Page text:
Laura, you run an unusual place in the heart of the Cher, the romantic land of Alain Fournier's novels, could you tell us about it?
The history of the place is rather incredible and was initiated by my father, Gerard Capazza in the 70s. Motivated by a deep conviction of the power of art as an engine of social progress, he left the institutional environment to embark on the creation of a space dedicated to art. Alone and without financial means, but inhabited by a fabulous energy, he first settles next to Vierzon (Cher) in a hovel at the end of a dead-end road. His enthusiasm being his only weapon of persuasion, he struggles to convince artists to choose his atelier to create. Among the utopians believing in the power of ateliers outside Paris, a jewellery designer decides to follow him. And it is by visiting the place with his little sister, Sophie, that the story really begins, since I am the direct result of this meeting. Sophie - my mother - will support my father's project and, together, they will make the space evolve at the time called "Grenier de Villâtre". One thing leading to another, encounters and destiny lead them to acquire a house in Nancay where they surround themselves with art and culture enthusiasts. Among the members of this community, there is the daughter of the village's chief who is looking for people to help them restore a house that has fallen into ruin. My father, even if tempted, does not dare, it is my mother, who, surely in the ardour of youth - she is ten years younger - pushes him to take up the challenge! That's how the "second attic of Villâtre" became the "Capazza Gallery". Bound by a taste for art and creative commitment, they inaugurated the place with their artists in 1981. The Capazza Gallery is more than a space, it's a history, encounters... it's a state of mind! For us, that is to say the big family that we form with the artists, this gallery only makes sense because it is open to all and that for more than 40 years, it gathers thanks to the universal language that is art.
And you, Laura, in this family business...
I joined this story in 2009 with my husband, Denis Durand. In 2015, I take over the presidency of the gallery and we continue to exhibit the artists with whom my parents bonded and who watched me grow up. We try to create an environment that encourages encounters, contemplation, exchange... We want everyone who walks through our doors to feel at home.
For the artists exhibiting in the venues, how does it work?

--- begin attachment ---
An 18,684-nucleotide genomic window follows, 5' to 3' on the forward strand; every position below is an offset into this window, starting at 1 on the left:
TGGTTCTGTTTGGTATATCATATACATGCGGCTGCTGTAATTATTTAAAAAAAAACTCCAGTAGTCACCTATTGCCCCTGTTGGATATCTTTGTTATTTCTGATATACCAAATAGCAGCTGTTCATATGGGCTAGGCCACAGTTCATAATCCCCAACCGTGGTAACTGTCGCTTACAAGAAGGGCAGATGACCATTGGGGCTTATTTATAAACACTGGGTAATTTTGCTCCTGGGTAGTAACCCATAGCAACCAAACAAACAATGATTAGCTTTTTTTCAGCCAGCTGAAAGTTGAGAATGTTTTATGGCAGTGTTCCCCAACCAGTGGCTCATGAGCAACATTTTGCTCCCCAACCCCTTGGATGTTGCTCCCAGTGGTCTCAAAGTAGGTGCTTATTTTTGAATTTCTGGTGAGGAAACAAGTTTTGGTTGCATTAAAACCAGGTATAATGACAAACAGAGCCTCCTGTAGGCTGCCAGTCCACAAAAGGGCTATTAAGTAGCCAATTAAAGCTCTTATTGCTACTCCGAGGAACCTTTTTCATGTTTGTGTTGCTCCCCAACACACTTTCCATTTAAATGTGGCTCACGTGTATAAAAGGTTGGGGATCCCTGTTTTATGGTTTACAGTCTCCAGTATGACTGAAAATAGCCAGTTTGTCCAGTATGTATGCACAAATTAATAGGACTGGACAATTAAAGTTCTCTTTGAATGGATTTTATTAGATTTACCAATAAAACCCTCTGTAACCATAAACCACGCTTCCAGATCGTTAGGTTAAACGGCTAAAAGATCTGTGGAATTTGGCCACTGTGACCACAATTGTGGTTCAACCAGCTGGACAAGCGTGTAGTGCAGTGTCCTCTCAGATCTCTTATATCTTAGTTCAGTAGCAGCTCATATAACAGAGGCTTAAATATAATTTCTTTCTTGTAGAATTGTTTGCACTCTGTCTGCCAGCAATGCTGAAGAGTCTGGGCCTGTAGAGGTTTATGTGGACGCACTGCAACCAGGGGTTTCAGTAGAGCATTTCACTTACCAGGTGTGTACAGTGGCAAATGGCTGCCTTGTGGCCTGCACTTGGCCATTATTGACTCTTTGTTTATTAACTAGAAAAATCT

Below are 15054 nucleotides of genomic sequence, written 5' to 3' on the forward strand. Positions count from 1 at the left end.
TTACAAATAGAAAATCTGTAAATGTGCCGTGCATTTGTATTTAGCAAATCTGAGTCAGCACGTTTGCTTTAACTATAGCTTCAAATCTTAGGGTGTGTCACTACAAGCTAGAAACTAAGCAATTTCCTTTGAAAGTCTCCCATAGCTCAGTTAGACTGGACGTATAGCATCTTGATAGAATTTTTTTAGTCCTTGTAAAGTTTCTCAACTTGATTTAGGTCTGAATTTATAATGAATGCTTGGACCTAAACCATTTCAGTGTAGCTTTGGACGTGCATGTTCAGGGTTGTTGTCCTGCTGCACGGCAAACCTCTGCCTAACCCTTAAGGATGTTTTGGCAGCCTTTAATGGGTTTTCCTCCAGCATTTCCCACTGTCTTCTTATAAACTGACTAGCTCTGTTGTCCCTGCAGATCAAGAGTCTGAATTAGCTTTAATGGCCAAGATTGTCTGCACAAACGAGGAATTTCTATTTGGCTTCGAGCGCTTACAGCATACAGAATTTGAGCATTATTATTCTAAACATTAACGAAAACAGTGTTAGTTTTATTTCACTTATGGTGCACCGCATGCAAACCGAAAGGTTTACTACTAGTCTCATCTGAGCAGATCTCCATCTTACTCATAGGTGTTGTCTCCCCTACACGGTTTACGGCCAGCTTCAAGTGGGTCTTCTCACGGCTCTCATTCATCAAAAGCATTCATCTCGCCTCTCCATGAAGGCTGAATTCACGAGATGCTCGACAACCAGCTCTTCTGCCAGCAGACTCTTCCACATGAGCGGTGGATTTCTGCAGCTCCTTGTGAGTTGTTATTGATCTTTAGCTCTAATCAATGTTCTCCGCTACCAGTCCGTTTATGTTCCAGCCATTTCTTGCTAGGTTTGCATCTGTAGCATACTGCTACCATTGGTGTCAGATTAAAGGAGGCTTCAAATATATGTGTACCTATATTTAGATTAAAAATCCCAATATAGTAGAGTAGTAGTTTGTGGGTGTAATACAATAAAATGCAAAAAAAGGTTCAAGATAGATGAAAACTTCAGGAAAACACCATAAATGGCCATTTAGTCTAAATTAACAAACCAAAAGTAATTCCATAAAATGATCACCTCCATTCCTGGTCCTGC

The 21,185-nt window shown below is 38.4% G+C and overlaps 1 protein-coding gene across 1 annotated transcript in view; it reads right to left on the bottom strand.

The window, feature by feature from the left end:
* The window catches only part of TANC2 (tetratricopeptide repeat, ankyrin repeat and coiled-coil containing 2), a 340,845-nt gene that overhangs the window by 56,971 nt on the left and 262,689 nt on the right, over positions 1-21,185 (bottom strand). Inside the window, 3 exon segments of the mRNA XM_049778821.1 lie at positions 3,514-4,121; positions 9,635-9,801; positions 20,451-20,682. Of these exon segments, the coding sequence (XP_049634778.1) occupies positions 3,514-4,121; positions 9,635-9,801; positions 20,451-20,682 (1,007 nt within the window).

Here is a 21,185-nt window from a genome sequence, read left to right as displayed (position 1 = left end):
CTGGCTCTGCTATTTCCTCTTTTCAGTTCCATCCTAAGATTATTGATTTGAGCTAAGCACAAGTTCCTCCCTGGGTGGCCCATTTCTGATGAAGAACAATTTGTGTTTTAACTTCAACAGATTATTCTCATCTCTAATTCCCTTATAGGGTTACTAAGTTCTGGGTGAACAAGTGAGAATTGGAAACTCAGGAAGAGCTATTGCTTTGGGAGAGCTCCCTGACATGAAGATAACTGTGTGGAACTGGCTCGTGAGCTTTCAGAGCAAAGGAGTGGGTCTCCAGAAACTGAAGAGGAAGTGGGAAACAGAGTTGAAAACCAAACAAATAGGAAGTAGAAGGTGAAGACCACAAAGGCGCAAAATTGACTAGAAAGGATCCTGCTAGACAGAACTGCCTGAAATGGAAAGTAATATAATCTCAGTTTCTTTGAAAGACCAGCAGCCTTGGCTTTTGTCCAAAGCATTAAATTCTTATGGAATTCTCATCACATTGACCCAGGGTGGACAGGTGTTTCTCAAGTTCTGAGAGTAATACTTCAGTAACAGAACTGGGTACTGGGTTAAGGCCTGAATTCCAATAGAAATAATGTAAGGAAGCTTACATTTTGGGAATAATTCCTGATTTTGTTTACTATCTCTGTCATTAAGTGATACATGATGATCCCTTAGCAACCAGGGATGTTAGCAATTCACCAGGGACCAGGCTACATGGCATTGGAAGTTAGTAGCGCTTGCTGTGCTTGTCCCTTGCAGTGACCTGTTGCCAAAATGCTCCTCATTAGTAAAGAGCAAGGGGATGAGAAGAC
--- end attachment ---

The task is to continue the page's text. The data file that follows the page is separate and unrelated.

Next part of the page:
I remember at the beginning, convincing 1 artist was already a real challenge, today we have 90 permanent artists. Our reception capacity remains low since we maintain the relations undertaken by my father, nevertheless, we regularly welcome new artists, mainly European. There is a committed character in our approach, it's a credo. Each artist presented at the gallery has the same spirit. We believe in them and in the strength of their work, no matter what their level of recognition.
Could you tell me about the events at the gallery:
We only open on weekends so that we can devote ourselves fully to supporting our artists and our relationships with collectors the rest of the time. After the annual closure between January and March, we bring the place back to life with a thematic exhibition. This year, for example, in collaboration with the Rodin Museum, we invite our artists to produce works related to the sculptor's work.
Could you tell me about a particular artist you represent?
We have been supporting the work of the Georgian-born goldsmith Guji since 1977, his works are permanently present at the gallery. Attaching great importance to the uniqueness of his pieces, he combines the technique of copperware with the inlaying of hard stones in the metal, an innovation that he developed alone.
What are the values you are trying to convey?
Since the beginning, the educational character and the effort invested in sharing our values have been at the heart of the project. The specificity of our gallery makes it a place of initiation to the ideal art where the individual is led to live an almost transcendental experience through artistic discovery. As in the Lascaux cave, there is within these walls a kind of mystical approach to artistic creation.
What are your biggest challenges today?
There are several. For example, making history evolve by continuing to bring the work of a deceased artist to life. There is also the economic issue: bringing the public to an isolated place is not always easy. Of course, we are supported by many collectors who come mainly from France and Belgium but also from Europe to visit the place. Cultivating institutional recognition and developing our international presence are also part of our objectives. On the other hand, in a critical case such as the present one, isolation can be distressing for some and at the same time promising since the attraction for the domestic/local acquisitions will surely encourage French collectors to get closer to their countries.